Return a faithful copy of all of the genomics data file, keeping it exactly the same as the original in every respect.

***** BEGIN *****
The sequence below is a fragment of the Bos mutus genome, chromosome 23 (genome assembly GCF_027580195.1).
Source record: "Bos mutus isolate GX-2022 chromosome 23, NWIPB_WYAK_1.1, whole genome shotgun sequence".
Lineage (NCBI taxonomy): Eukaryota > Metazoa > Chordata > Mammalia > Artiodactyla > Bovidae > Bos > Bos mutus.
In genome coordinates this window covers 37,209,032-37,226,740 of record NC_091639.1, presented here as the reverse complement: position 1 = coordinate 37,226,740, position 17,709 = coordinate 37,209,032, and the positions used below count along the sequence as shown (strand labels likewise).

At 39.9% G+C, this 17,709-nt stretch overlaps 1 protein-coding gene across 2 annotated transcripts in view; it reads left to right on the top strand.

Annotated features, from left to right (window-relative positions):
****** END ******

The sequence below is a fragment of the Bos mutus genome, chromosome 23 (genome assembly GCF_027580195.1).
Source record: "Bos mutus isolate GX-2022 chromosome 23, NWIPB_WYAK_1.1, whole genome shotgun sequence".
Lineage (NCBI taxonomy): Eukaryota > Metazoa > Chordata > Mammalia > Artiodactyla > Bovidae > Bos > Bos mutus.
In genome coordinates this window covers 37,209,032-37,226,740 of record NC_091639.1, presented here as the reverse complement: position 1 = coordinate 37,226,740, position 17,709 = coordinate 37,209,032, and the positions used below count along the sequence as shown (strand labels likewise).

At 39.9% G+C, this 17,709-nt stretch overlaps 1 protein-coding gene across 2 annotated transcripts in view; it reads left to right on the top strand.

Annotated features, from left to right (window-relative positions):